The history of West Africa, like the history of many lands around the world, is full of tales of white man colonization. The Tuaregs have been the forgotten peoples in all of this. Truly, many of them have no country that will actually claim them, as the Sahara crosses the borders of Mali, Algeria, Libya, Nigeria and Burkina Faso. The south of Mali is jungle and it is a place where agriculture can be pursued. Not so for the Sahara in the north of Mali.

One of the blogs in my blog roll, This Fab Trek, tells the tale of an Austrian banker who, back in 2005 became disguisted with his life and decided to hit the road, literally, and see the world. The first several years of his on-line journal were the most interesting to me. He did lots of trekking across the Sahara and was allowed in many places that no American like me would be able to enter, for fear I was the CIA or an operative of one of the other alphabet agencies.

The writer of This Fab Trek is a lot more liberal than I on many subjects, and at the same time that he has his hand out seeking free food and water from nomadic peoples in the desert who literally have nothing, he condemns them for asking for something in return. Although he likes to criticize the "ugly American" tourists and those of other countries that are like us, he nonetheless is a beggar himself.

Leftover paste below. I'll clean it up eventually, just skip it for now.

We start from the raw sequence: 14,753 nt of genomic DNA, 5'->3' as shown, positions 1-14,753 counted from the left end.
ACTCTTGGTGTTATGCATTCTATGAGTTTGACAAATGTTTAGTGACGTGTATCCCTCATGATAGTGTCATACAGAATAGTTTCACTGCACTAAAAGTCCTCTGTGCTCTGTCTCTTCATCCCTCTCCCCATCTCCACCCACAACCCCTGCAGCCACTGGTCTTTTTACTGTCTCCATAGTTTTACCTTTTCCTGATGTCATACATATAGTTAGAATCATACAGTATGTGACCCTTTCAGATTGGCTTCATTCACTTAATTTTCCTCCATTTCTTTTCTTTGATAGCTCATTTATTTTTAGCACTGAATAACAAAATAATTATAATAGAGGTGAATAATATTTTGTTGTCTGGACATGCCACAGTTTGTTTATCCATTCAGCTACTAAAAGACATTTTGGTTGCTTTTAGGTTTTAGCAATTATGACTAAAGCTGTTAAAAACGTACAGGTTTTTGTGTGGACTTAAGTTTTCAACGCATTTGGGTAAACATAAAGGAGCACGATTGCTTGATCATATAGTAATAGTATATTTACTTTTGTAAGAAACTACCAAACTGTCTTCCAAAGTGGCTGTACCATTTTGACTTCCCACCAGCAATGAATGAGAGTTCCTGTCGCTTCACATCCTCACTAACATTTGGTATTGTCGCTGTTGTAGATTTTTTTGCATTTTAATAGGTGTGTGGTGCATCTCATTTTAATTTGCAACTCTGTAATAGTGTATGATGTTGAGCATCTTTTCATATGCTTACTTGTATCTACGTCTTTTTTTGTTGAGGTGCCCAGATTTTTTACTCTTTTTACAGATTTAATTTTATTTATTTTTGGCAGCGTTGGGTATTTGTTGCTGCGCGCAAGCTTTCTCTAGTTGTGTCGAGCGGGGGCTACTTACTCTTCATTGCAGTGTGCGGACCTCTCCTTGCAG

Although I'm sure he's doing what is necessary to stay on the road and away from the workaday existence most of his readers like me endure, I have to say I might not be as condescending of those seeking to beg from me if I'm begging from them.

Nonetheless, his descriptions of life in the desert, and the politics therein, is highly interesting and something you won't find too many other places.